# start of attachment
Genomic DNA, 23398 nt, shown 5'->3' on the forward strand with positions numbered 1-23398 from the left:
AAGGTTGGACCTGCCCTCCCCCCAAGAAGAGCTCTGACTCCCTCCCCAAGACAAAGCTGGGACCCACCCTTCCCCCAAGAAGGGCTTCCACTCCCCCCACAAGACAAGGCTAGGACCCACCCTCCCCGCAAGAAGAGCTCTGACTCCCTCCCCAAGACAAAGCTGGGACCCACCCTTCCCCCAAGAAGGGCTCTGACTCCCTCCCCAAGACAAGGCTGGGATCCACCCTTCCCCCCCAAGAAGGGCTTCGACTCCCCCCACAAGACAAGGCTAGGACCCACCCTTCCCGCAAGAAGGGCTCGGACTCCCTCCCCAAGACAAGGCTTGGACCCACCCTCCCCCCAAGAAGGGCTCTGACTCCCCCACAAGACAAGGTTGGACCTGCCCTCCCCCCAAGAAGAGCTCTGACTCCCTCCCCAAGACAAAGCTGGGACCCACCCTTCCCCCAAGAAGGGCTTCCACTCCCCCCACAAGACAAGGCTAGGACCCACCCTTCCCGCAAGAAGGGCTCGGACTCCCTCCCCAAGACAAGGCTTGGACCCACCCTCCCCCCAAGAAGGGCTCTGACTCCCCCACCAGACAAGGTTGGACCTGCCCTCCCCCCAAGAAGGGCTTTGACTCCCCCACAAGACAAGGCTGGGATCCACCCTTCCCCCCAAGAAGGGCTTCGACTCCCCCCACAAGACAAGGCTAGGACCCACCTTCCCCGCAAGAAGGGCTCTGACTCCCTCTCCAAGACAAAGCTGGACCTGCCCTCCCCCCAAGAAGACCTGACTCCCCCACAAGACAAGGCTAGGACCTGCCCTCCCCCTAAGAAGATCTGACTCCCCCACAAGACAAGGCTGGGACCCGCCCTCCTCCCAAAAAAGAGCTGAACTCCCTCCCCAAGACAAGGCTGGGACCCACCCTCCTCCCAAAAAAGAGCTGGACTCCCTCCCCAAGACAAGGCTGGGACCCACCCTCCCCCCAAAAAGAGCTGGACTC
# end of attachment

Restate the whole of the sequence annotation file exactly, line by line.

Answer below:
Genomic DNA, 23398 nt, shown 5'->3' on the forward strand with positions numbered 1-23398 from the left:
AAGGTTGGACCTGCCCTCCCCCCAAGAAGAGCTCTGACTCCCTCCCCAAGACAAAGCTGGGACCCACCCTTCCCCCAAGAAGGGCTTCCACTCCCCCCACAAGACAAGGCTAGGACCCACCCTCCCCGCAAGAAGAGCTCTGACTCCCTCCCCAAGACAAAGCTGGGACCCACCCTTCCCCCAAGAAGGGCTCTGACTCCCTCCCCAAGACAAGGCTGGGATCCACCCTTCCCCCCCAAGAAGGGCTTCGACTCCCCCCACAAGACAAGGCTAGGACCCACCCTTCCCGCAAGAAGGGCTCGGACTCCCTCCCCAAGACAAGGCTTGGACCCACCCTCCCCCCAAGAAGGGCTCTGACTCCCCCACAAGACAAGGTTGGACCTGCCCTCCCCCCAAGAAGAGCTCTGACTCCCTCCCCAAGACAAAGCTGGGACCCACCCTTCCCCCAAGAAGGGCTTCCACTCCCCCCACAAGACAAGGCTAGGACCCACCCTTCCCGCAAGAAGGGCTCGGACTCCCTCCCCAAGACAAGGCTTGGACCCACCCTCCCCCCAAGAAGGGCTCTGACTCCCCCACCAGACAAGGTTGGACCTGCCCTCCCCCCAAGAAGGGCTTTGACTCCCCCACAAGACAAGGCTGGGATCCACCCTTCCCCCCAAGAAGGGCTTCGACTCCCCCCACAAGACAAGGCTAGGACCCACCTTCCCCGCAAGAAGGGCTCTGACTCCCTCTCCAAGACAAAGCTGGACCTGCCCTCCCCCCAAGAAGACCTGACTCCCCCACAAGACAAGGCTAGGACCTGCCCTCCCCCTAAGAAGATCTGACTCCCCCACAAGACAAGGCTGGGACCCGCCCTCCTCCCAAAAAAGAGCTGAACTCCCTCCCCAAGACAAGGCTGGGACCCACCCTCCTCCCAAAAAAGAGCTGGACTCCCTCCCCAAGACAAGGCTGGGACCCACCCTCCCCCCAAAAAGAGCTGGACTC